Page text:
BMUG believes that Bermuda is being targeted as part of PRS’ growth strategy as evidenced by objectives listed in the International Licensing Services Manager job description on their web site which reads in part “to drive the maximization amount of income through the society network and via new business opportunities outside the UK to meet the ‘licensing, collections and tariffs’ objectives of the International Growth Strategy.”

In the past PRS has had few licenses in Bermuda, primarily targeting broadcasters, hotels and large restaurant chains. They now seem intent on exploiting the terms of the 2004 Copyright Act, which requires Bermuda as a British Overseas Territory its companies and organizations that use copyrighted music to purchase a license from PRS.

PRS’ current campaign includes an expanded target list including Government entities, schools, charities, concert promoters and any business that uses copyrighted music to entertain their workers or clients even if it is just on their answering service.

The BMUG’s primary concern is that PRS is attempting to impose UK terms and licensing rates on the Bermuda market without full disclosure and transparency or consultation with Bermuda industry stakeholders.

PRS has the right to license users of copyrighted music in Bermuda, but there is no requirement that Bermuda business or charities must accept the rates or fees requested or applied in the UK.

In the instance where a Bermuda business or charity does not agree with the rates or terms proposed by PRS, that business or charity has the right to have the rates, fees and terms reviewed by the Copyright Tribunal, a Government board that has yet to be convened.

PRS has also indicated to some firms and charities that they will offer them protection from retroactive fees if they sign immediately.

This threat of an unknown financial liability, to force acceptance of their UK published fee structure shows their intent to take advantage of local organizations which presume they must accept what appears to be approved terms and fees, and its not.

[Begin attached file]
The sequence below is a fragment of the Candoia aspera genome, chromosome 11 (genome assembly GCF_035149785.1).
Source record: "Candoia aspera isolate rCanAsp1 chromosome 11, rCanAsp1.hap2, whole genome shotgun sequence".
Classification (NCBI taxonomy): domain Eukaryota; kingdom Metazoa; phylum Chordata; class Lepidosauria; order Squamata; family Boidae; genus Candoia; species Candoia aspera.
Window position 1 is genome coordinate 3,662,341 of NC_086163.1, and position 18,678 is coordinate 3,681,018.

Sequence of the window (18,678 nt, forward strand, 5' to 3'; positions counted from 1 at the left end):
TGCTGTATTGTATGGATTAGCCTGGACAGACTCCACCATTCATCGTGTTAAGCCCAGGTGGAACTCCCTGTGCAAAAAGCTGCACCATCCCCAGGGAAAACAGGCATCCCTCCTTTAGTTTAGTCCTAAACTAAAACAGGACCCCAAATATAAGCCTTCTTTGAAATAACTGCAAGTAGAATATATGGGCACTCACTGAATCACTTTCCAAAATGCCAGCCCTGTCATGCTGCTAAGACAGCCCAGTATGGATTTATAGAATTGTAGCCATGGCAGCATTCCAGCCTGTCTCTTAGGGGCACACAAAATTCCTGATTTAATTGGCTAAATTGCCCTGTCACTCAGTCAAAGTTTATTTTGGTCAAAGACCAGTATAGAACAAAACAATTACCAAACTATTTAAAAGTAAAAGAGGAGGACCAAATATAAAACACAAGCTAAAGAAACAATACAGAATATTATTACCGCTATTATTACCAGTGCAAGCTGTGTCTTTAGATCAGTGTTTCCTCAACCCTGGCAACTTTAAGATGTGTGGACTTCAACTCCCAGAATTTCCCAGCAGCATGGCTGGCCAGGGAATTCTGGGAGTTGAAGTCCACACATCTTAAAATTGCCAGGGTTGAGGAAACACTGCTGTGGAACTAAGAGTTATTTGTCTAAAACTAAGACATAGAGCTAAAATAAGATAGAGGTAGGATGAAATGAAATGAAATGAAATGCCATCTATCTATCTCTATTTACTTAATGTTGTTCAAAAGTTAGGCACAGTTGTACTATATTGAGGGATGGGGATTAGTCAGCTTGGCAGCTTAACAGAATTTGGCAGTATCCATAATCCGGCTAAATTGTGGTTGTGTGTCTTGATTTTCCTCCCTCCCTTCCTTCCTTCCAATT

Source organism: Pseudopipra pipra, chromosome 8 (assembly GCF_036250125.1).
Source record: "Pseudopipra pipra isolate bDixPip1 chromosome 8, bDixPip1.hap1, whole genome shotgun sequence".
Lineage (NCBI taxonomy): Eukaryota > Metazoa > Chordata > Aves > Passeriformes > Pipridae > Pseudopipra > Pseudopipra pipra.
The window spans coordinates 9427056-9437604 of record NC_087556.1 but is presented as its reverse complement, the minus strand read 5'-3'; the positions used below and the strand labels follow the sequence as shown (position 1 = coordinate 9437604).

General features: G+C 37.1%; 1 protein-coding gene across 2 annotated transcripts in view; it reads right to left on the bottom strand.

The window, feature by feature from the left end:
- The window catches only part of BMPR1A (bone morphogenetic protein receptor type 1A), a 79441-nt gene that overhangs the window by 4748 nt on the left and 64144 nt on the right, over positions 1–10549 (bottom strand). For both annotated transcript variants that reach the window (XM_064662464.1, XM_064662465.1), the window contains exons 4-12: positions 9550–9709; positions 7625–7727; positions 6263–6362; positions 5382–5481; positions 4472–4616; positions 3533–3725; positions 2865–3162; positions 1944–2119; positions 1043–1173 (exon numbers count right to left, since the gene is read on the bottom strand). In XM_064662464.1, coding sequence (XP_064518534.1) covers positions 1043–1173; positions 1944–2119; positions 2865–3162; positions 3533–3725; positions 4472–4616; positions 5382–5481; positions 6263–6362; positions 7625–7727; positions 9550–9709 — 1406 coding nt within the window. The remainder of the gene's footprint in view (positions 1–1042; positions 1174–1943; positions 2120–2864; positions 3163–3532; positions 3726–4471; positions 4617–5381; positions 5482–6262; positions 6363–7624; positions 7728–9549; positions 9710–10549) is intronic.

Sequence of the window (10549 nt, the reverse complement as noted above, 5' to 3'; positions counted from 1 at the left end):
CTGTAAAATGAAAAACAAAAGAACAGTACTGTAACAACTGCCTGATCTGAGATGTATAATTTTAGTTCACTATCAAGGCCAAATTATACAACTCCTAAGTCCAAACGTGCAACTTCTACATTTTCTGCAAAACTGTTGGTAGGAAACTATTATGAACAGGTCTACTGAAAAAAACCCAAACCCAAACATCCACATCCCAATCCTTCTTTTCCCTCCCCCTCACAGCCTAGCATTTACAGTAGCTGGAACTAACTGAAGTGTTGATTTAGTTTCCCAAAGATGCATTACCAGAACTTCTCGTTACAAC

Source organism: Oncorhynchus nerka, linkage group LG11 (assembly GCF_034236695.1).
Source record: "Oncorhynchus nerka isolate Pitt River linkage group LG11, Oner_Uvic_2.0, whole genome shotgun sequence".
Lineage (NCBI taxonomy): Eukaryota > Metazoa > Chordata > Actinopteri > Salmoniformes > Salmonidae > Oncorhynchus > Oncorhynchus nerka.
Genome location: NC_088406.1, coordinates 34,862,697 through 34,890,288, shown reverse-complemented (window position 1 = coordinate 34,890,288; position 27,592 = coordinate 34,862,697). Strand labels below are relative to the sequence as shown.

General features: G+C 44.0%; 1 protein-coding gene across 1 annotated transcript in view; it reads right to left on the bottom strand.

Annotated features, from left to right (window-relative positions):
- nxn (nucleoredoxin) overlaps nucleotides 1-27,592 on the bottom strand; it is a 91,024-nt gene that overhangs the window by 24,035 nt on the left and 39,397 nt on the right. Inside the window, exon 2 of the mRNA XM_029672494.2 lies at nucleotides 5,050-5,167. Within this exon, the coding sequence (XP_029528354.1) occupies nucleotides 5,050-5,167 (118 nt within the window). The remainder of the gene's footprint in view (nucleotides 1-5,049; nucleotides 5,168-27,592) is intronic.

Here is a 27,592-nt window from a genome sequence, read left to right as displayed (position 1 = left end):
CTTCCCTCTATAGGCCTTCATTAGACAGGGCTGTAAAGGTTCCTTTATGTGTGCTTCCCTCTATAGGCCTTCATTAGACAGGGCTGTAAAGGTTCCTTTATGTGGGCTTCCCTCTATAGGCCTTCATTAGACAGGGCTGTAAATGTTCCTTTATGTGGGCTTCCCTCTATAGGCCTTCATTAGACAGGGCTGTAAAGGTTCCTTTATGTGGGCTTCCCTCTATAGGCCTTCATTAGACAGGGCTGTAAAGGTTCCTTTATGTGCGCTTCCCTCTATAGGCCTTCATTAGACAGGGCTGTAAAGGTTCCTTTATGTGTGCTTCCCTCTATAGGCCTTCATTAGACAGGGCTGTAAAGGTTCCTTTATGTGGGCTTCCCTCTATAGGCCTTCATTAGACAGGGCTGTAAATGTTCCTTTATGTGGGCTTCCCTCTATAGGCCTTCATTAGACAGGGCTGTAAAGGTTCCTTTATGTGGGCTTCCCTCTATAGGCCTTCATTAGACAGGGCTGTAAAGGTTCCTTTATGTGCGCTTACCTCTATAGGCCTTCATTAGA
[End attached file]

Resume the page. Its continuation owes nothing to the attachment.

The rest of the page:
Again, BMUG is looking for a professional approach and proper transparency and disclosure.

“We believe it is equally appropriate for BMUG to form a collective to negotiate rates and terms that will be in the best interest of Bermuda residents that stand to pay millions to a foreign agency with virtually no income circulating back to Bermuda artists. There are currently more than a hundred local artists that compose and perform their music here on the island, and they have never been approached by PRS in their lifetime, and yet the fees being collected on their behalf go directly to

London. This has been going on for many years, and so you would understand why there is concern” Says Ben Fairn

If in fact this is the beginning of a major licensing campaign of expanded scope and potential new cost to Bermuda businesses, BMUG would suggest that PRS should stand down from its divide and conquer approach to individual businesses, apply some transparency and disclosure and work with the BMUG to negotiate how terms and License fees will be applied in the Bermuda market.

The Bermuda Music Users Group urges any business owner, charity, school, church and organization interested in learning more about this topic to attend their next meeting to be held Wednesday, 27th of November at 5:30 PM at the Bermuda Chamber of Commerce. At that time BMUG will provide an update and discuss the formation of industry specific subcommittees to consider their collective bargaining position.